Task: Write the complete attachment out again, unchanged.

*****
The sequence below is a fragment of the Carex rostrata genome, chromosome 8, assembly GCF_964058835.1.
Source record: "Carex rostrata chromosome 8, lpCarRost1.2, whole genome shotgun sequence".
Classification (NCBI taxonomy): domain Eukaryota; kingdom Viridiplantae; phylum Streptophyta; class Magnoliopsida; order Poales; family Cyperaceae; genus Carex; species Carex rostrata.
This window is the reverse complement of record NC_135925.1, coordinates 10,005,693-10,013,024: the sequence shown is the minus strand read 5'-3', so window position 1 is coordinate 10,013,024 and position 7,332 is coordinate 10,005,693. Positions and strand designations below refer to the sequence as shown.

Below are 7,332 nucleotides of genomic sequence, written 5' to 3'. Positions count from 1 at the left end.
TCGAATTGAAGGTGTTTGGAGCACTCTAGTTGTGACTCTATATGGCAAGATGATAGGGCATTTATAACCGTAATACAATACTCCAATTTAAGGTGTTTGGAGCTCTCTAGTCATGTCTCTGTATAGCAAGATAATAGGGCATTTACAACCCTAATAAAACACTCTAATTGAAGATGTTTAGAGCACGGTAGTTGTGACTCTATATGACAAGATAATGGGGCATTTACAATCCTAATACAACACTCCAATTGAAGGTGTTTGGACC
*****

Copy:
The sequence below is a fragment of the Carex rostrata genome, chromosome 8, assembly GCF_964058835.1.
Source record: "Carex rostrata chromosome 8, lpCarRost1.2, whole genome shotgun sequence".
Classification (NCBI taxonomy): domain Eukaryota; kingdom Viridiplantae; phylum Streptophyta; class Magnoliopsida; order Poales; family Cyperaceae; genus Carex; species Carex rostrata.
This window is the reverse complement of record NC_135925.1, coordinates 10,005,693-10,013,024: the sequence shown is the minus strand read 5'-3', so window position 1 is coordinate 10,013,024 and position 7,332 is coordinate 10,005,693. Positions and strand designations below refer to the sequence as shown.

Below are 7,332 nucleotides of genomic sequence, written 5' to 3'. Positions count from 1 at the left end.
TCGAATTGAAGGTGTTTGGAGCACTCTAGTTGTGACTCTATATGGCAAGATGATAGGGCATTTATAACCGTAATACAATACTCCAATTTAAGGTGTTTGGAGCTCTCTAGTCATGTCTCTGTATAGCAAGATAATAGGGCATTTACAACCCTAATAAAACACTCTAATTGAAGATGTTTAGAGCACGGTAGTTGTGACTCTATATGACAAGATAATGGGGCATTTACAATCCTAATACAACACTCCAATTGAAGGTGTTTGGACC